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Dozens of exotic animals killed in Ohio

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ZANESVILLE, Ohio (AP) - Amid expressions of horror and revulsion at the killing of dozens of wild animals in Ohio - and photographs of their bloody carcasses - animal rights advocates agreed there was little local authorities could have done to save the dangerous creatures once they began roaming the countryside after their owner released them before taking his own life.

Deputies responded to initial reports of loose bears, big cats and other beasts.

Sheriff's deputies shot 48 animals - including 18 rare Bengal tigers and 17 lions - after Terry Thompson, owner of the private Muskingum County Animal Farm near Zanesville, threw their cages open Tuesday and then committed suicide.

Thompson died of a self-inflicted gunshot wound and also had a bite wound on the head that appeared to have come from a large cat, such as a Bengal tiger, county Sheriff Matt Lutz said Thursday morning.

It appeared the bite occurred quickly after Thompson shot himself, Lutz said.

"What a tragedy," said veterinarian Barb Wolfe, of The Wilds animal preserve sponsored by the Columbus Zoo. "We knew that ... there were so many dangerous animals at this place that eventually something bad would happen, but I don't think anybody really knew it would be this bad."

As the hunt winded down on Wednesday, a photo showing the remains of tigers, bears and lions lined up and scattered in an open field went viral provoking visceral reactions among viewers, some of whom expressed their anger and sadness on social networking sites.

Some local townspeople also were saddened by the deaths. At a nearby Moose Lodge, Bill Weiser said: "It's breaking my heart, them shooting those animals."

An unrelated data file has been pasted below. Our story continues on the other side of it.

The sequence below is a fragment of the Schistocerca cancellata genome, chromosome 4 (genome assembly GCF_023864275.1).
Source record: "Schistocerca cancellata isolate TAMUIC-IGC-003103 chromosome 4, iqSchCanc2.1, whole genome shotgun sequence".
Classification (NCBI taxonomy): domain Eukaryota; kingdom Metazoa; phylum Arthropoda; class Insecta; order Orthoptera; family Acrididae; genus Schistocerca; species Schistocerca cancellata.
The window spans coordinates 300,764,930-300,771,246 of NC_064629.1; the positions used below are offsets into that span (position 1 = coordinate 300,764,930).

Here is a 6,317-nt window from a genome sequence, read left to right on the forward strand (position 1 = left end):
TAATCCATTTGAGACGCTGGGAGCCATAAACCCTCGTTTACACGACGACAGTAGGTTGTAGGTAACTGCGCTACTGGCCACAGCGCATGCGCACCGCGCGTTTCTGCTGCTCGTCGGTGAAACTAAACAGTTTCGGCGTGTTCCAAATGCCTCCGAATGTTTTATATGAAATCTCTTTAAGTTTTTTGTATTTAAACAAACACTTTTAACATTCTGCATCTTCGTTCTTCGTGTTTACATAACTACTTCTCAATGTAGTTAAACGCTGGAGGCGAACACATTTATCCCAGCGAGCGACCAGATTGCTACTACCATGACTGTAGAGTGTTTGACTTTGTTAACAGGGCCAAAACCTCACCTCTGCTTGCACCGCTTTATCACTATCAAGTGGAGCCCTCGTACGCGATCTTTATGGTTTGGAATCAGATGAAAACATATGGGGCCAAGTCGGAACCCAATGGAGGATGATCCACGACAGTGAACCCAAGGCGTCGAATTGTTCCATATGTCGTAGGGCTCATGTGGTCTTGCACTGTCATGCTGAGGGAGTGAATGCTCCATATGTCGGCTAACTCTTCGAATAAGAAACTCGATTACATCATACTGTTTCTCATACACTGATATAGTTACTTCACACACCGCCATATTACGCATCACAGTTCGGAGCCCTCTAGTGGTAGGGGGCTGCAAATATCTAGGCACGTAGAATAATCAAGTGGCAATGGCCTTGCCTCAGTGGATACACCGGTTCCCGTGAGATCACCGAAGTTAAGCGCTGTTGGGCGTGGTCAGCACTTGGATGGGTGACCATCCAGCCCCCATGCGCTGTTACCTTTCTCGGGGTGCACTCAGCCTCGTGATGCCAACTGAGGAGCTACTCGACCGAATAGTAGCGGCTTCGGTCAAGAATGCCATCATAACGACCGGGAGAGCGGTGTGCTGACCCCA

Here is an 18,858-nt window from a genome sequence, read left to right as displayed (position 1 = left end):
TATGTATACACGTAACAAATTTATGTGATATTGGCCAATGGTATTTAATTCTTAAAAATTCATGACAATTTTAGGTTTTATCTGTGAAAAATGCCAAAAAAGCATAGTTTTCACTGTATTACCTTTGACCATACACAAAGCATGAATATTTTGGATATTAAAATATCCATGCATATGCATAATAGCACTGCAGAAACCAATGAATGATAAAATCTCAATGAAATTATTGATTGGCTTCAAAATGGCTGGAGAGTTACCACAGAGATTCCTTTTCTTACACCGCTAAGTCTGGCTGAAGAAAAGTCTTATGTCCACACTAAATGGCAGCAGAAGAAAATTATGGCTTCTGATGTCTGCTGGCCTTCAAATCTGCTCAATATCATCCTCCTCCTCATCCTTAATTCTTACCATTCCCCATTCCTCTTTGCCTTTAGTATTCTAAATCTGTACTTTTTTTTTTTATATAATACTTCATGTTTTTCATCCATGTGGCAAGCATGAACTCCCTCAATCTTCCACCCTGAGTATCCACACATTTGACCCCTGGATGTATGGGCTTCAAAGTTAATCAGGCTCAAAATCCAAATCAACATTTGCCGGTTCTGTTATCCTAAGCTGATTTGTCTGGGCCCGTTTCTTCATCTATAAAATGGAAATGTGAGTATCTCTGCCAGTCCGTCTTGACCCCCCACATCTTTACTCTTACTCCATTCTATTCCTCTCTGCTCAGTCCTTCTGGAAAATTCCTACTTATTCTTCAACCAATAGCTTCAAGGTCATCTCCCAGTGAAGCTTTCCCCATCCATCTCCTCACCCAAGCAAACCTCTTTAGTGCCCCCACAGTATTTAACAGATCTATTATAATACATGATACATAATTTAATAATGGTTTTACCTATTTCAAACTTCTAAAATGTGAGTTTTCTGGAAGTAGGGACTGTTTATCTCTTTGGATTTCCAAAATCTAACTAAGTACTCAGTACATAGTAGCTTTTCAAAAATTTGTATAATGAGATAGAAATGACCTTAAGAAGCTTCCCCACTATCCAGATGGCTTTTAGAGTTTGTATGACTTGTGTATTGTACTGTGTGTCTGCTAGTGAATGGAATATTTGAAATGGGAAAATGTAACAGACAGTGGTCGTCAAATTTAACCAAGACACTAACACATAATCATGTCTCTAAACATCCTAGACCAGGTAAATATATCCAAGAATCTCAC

Authorities said the slain animals would be buried on Thompson's farm.

Will Travers, chief executive of the California-based Born Free USA animal welfare and wildlife conservation organization, said police had no choice but to take the action they did.

"It's a tragedy for these particular animals, for no fault of their own they've been shot, and I can see how difficult that decision was for the police," he said.

Jack Hanna, TV personality and former director of the Columbus Zoo, also defended the sheriff's decision to kill the animals, calling deaths of the endangered Bengal tigers especially tragic.

The animals destroyed also included six black bears, two grizzlies, a baboon, a wolf and three mountain lions. "It's like Noah's Ark wrecking right here in Zanesville, Ohio," Hanna said.

Six - three leopards, a grizzly bear and two monkeys – were captured and taken to the Columbus Zoo. "We are happy to report they all seem to be doing very well," zoo spokeswoman Patti Peters said in a statement Thursday.

A wolf was later found dead, leaving a monkey as the only animal possibly still unaccounted for in the mostly rural community of farms, widely spaced homes and wooded areas about 55 miles east of Columbus.

While the sheriff's office said early Thursday that the search for the monkey was still active, Lutz said the animal may no longer be a concern. "We have had no reported sightings of anything, and it's a high probability that he could have been eaten by one of the big cats," Lutz told the CBS "Early Show" on Thursday.

Officers were ordered to kill the animals instead of trying to bring them down with tranquilizers for fear that those hit with darts would escape in the darkness before they dropped and would later regain consciousness.

"There were so many animals running at large that I made the decision that we were not going to have wild animals running loose on our streets," Lutz told CBS. "There was no way of telling which animals would lay down, where these animals would end up."

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